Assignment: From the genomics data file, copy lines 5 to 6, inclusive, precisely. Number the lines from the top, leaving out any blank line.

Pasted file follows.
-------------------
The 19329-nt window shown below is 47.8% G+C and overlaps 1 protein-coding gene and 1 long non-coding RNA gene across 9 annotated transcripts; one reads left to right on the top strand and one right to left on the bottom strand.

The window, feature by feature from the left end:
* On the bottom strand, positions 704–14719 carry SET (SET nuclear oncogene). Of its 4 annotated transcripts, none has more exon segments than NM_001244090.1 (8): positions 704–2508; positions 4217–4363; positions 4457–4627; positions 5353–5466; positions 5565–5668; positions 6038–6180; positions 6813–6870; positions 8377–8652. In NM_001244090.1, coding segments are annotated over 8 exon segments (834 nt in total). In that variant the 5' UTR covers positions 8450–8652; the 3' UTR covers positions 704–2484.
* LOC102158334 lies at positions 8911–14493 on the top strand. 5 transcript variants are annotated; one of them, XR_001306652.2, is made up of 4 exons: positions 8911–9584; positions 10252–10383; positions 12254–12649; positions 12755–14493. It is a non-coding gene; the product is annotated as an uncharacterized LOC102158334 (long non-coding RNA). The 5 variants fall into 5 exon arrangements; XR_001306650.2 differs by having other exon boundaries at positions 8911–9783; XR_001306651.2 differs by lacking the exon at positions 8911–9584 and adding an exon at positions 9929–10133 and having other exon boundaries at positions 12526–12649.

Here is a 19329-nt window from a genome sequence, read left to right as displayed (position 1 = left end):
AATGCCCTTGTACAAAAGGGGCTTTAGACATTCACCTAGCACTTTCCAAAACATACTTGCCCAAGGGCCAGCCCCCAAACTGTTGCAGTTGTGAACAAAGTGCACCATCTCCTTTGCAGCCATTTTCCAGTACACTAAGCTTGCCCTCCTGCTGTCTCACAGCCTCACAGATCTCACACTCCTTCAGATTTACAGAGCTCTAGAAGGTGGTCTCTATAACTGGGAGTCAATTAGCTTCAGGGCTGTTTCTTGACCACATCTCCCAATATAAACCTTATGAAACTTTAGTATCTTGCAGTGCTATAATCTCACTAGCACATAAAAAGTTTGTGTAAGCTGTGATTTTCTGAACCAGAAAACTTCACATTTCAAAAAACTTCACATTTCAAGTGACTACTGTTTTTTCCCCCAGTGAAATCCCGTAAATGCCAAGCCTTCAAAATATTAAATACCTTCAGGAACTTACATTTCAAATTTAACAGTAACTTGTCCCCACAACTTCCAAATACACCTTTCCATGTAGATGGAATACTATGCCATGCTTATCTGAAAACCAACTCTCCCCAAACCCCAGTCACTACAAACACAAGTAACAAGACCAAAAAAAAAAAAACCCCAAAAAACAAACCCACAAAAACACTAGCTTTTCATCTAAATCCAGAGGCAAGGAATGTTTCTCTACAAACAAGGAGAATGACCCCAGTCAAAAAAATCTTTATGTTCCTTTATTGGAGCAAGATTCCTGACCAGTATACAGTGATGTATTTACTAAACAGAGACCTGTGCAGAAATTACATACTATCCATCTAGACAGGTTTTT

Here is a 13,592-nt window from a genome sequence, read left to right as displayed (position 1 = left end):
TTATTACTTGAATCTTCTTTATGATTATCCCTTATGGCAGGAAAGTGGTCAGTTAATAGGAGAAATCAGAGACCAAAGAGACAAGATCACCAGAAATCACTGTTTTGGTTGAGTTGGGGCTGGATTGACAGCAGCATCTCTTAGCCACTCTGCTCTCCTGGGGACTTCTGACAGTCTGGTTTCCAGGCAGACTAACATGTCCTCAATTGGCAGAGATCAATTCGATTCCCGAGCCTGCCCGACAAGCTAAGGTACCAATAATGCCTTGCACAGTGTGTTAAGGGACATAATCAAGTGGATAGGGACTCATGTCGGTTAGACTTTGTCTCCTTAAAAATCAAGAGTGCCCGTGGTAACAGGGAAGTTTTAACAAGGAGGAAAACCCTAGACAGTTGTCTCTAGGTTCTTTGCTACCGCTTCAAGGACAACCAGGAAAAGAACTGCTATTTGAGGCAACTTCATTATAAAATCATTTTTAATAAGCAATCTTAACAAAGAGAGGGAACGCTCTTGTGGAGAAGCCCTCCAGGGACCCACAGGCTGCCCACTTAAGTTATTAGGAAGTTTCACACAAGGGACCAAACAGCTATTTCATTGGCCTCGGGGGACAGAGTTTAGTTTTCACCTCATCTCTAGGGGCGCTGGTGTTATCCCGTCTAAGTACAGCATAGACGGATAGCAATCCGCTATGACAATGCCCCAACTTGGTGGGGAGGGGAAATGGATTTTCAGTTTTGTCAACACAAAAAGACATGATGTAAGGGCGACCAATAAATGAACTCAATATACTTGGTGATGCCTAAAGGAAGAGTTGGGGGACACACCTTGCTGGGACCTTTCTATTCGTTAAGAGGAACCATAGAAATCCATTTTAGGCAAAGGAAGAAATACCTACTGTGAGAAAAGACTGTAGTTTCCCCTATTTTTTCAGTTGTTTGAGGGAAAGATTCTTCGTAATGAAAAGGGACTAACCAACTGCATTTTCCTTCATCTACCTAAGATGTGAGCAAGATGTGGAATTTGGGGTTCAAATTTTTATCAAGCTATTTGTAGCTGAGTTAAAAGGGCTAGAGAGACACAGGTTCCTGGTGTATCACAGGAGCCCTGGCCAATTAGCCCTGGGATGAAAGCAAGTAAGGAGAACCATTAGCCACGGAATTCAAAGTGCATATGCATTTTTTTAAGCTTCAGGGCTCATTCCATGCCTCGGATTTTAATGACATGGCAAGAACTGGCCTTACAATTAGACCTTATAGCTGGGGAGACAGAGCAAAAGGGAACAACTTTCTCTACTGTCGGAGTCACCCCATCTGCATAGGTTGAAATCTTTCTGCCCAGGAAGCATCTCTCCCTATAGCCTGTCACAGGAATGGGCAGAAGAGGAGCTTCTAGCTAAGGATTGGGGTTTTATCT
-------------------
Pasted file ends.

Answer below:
Here is a 19329-nt window from a genome sequence, read left to right as displayed (position 1 = left end):
AATGCCCTTGTACAAAAGGGGCTTTAGACATTCACCTAGCACTTTCCAAAACATACTTGCCCAAGGGCCAGCCCCCAAACTGTTGCAGTTGTGAACAAAGTGCACCATCTCCTTTGCAGCCATTTTCCAGTACACTAAGCTTGCCCTCCTGCTGTCTCACAGCCTCACAGATCTCACACTCCTTCAGATTTACAGAGCTCTAGAAGGTGGTCTCTATAACTGGGAGTCAATTAGCTTCAGGGCTGTTTCTTGACCACATCTCCCAATATAAACCTTATGAAACTTTAGTATCTTGCAGTGCTATAATCTCACTAGCACATAAAAAGTTTGTGTAAGCTGTGATTTTCTGAACCAGAAAACTTCACATTTCAAAAAACTTCACATTTCAAGTGACTACTGTTTTTTCCCCCAGTGAAATCCCGTAAATGCCAAGCCTTCAAAATATTAAATACCTTCAGGAACTTACATTTCAAATTTAACAGTAACTTGTCCCCACAACTTCCAAATACACCTTTCCATGTAGATGGAATACTATGCCATGCTTATCTGAAAACCAACTCTCCCCAAACCCCAGTCACTACAAACACAAGTAACAAGACCAAAAAAAAAAAAACCCCAAAAAACAAACCCACAAAAACACTAGCTTTTCATCTAAATCCAGAGGCAAGGAATGTTTCTCTACAAACAAGGAGAATGACCCCAGTCAAAAAAATCTTTATGTTCCTTTATTGGAGCAAGATTCCTGACCAGTATACAGTGATGTATTTACTAAACAGAGACCTGTGCAGAAATTACATACTATCCATCTAGACAGGTTTTT